I am a postdoctoral research associate in the Institute of Astronomy and the Department of Pure Mathematics and Mathematical Statistics at the University of Cambridge, where I work on problems at the interface of astrophysics, statistics, and machine learning under the supervision of Prof. Kaisey Mandel.
During the 2020-'21 academic year, I was a postdoctoral fellow in the Machine Learning Department at Carnegie Mellon University, where I was a core member of the CMU-based Delphi Research Group and Lead of the forecasting development and evaluation team. My team's research was devoted to developing statistical models for forecasting COVID-19 incidence in the United States in order to help inform a data-driven national response to the COVID-19 pandemic.
I earned a Joint Ph.D. in Statistics and Machine Learning from Carnegie Mellon University in 2020 under the multidisciplinary supervision of Professors Larry Wasserman, Jessi Cisewski-Kehe, and Rupert Croft. My dissertation "Statistical Astrophysics: From Extrasolar Planets to the Large-scale Structure of the Universe" was devoted to a variety of problems in astrostatistics and astroinformatics, and was selected (by faculty vote) as the 2020-'21 winner of the Umesh K. Gavaskar Memorial Award for the Best Ph.D. Dissertation in Statistics and Data Science at Carnegie Mellon. Prior to earning my Ph.D., I received an M.Sc. in Machine Learning from Carnegie Mellon and a B.Sc. in Mathematics from the University of Kansas.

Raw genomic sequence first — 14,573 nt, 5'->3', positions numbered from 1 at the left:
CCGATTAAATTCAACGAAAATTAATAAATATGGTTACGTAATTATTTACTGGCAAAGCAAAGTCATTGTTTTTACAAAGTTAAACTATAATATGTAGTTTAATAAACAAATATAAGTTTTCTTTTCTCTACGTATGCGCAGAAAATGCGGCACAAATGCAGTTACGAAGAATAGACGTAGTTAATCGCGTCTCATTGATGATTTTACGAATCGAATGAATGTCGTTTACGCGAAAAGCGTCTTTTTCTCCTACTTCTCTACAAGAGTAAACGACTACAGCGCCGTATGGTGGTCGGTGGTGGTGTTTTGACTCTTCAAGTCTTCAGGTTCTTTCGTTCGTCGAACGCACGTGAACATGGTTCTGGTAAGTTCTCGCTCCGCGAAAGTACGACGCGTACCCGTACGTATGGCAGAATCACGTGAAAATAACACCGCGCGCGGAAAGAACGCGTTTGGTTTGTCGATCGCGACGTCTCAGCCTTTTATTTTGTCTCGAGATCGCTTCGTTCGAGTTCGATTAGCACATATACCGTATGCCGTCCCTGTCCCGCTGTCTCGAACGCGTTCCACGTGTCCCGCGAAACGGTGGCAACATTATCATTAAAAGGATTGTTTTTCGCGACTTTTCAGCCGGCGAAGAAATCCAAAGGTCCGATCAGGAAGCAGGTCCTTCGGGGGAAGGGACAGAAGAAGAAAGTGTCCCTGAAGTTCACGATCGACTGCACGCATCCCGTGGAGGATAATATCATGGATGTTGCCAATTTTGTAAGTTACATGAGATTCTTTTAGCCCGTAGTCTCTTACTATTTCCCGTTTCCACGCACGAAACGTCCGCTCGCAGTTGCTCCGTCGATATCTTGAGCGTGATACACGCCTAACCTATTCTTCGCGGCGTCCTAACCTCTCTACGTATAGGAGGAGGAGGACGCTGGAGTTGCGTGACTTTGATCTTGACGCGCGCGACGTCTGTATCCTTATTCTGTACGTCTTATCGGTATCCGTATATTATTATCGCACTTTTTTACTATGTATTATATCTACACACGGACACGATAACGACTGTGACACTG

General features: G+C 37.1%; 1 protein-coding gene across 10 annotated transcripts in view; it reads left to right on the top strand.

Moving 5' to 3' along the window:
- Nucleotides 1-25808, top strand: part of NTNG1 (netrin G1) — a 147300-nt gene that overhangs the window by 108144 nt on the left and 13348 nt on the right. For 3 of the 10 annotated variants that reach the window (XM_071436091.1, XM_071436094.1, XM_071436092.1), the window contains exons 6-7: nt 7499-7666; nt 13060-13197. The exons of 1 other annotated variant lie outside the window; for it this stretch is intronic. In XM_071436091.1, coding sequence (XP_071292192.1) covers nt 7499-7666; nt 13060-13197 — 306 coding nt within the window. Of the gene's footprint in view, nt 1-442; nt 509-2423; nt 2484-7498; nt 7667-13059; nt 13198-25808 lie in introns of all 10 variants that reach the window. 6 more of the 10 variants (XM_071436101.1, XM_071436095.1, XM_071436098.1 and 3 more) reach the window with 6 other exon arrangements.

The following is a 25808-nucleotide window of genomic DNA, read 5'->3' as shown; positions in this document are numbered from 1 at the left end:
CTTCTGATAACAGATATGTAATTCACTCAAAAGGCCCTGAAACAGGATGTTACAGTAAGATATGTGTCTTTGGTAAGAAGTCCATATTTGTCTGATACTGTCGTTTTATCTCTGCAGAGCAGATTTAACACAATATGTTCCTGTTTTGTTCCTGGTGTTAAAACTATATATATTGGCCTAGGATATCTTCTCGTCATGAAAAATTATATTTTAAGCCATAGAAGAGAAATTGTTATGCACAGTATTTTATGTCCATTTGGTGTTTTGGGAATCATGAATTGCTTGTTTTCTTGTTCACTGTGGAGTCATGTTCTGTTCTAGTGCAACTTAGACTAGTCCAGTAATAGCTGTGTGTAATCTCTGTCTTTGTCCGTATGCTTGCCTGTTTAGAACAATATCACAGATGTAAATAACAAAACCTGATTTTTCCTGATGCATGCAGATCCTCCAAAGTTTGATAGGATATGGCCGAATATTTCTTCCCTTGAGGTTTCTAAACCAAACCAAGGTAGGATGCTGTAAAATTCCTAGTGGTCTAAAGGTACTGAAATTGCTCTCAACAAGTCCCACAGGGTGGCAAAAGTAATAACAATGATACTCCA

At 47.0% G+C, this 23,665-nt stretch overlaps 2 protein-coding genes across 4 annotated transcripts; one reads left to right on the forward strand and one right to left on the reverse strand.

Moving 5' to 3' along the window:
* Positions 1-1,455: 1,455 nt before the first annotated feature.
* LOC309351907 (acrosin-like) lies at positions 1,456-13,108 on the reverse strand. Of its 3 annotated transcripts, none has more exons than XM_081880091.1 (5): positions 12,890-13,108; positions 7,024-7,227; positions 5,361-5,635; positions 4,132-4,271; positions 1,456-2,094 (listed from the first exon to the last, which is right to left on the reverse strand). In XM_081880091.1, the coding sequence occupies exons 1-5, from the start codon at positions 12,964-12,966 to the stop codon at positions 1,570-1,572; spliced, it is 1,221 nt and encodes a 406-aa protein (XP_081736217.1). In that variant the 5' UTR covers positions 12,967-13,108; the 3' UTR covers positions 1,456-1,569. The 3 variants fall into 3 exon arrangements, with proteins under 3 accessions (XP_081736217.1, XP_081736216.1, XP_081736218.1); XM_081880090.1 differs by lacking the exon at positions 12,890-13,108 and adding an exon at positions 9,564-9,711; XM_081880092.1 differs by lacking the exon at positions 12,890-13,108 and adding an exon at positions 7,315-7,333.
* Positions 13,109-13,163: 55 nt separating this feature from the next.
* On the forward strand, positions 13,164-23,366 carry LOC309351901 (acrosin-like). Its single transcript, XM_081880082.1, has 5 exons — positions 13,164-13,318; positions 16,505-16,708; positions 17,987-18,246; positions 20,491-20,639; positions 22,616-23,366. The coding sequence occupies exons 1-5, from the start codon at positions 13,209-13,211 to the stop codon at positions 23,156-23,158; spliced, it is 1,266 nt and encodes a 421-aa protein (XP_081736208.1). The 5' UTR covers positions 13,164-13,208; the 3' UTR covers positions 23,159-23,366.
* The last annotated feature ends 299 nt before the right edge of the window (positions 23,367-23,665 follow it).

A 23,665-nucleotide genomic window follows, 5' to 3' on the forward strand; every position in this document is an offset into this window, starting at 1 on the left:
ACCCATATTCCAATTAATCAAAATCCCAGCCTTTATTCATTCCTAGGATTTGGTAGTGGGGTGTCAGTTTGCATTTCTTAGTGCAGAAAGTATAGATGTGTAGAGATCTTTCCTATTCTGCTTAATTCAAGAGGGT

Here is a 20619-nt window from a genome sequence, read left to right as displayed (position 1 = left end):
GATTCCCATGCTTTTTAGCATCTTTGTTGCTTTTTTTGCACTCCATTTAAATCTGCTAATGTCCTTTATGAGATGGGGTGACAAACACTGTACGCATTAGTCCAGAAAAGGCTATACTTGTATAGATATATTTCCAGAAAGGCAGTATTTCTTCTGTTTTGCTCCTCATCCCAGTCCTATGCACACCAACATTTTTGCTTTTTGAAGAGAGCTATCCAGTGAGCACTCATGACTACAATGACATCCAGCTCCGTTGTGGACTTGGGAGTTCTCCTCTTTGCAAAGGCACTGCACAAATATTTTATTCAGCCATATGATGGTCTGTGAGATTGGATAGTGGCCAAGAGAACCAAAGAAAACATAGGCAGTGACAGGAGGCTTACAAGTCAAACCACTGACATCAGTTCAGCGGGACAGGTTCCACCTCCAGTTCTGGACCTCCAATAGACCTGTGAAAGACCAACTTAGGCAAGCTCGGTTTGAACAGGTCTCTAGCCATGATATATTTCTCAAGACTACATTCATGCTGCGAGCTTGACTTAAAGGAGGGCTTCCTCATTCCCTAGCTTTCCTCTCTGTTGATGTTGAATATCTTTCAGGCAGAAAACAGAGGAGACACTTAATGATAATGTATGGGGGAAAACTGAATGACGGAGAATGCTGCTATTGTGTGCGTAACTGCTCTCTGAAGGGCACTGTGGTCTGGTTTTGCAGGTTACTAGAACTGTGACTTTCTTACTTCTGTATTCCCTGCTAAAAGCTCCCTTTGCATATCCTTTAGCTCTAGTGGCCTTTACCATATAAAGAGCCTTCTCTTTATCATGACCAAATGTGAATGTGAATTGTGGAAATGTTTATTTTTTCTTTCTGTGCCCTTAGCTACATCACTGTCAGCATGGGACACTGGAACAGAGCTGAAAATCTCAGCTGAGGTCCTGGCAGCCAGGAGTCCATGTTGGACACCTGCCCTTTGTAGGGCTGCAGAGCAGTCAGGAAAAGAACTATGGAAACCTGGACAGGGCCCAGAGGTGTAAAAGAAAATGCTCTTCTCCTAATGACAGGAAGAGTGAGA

Outside of my work, I enjoy athletics, reading, traveling, any food wrapped in a tortilla, and everything about parenting my angelic golden retriever, Maximus.
My name is pronounced kä•lən pō•lich.
Three-dimensional cosmography of the high redshift Universe using intergalactic absorption
Trend Filtering - I. A Modern Statistical Tool for Time-Domain Astronomy and Astronomical Spectroscopy
Trend Filtering - II. Denoising Astronomical Signals with Varying Degrees of Smoothness
Evaluation of individual and ensemble probabilistic forecasts of COVID-19 mortality in the US
Statistical Astrophysics: From Extrasolar Planets to the Large-scale Structure of the Universe
Mapping the Large-Scale Universe through Intergalactic Silhouettes
[Publisher] [medRxiv] [COVID-19 Forecast Hub]
[Publisher] [medRxiv] [Supplement] [Data Access]
Finalists: Josh Speagle (Harvard), Collin Politsch (CMU), Matt Ho (CMU), Oliver Philcox (Princeton), Richard Feder (Caltech).
CMU Statistics and Data Science Graduate Students Keep Winning Big.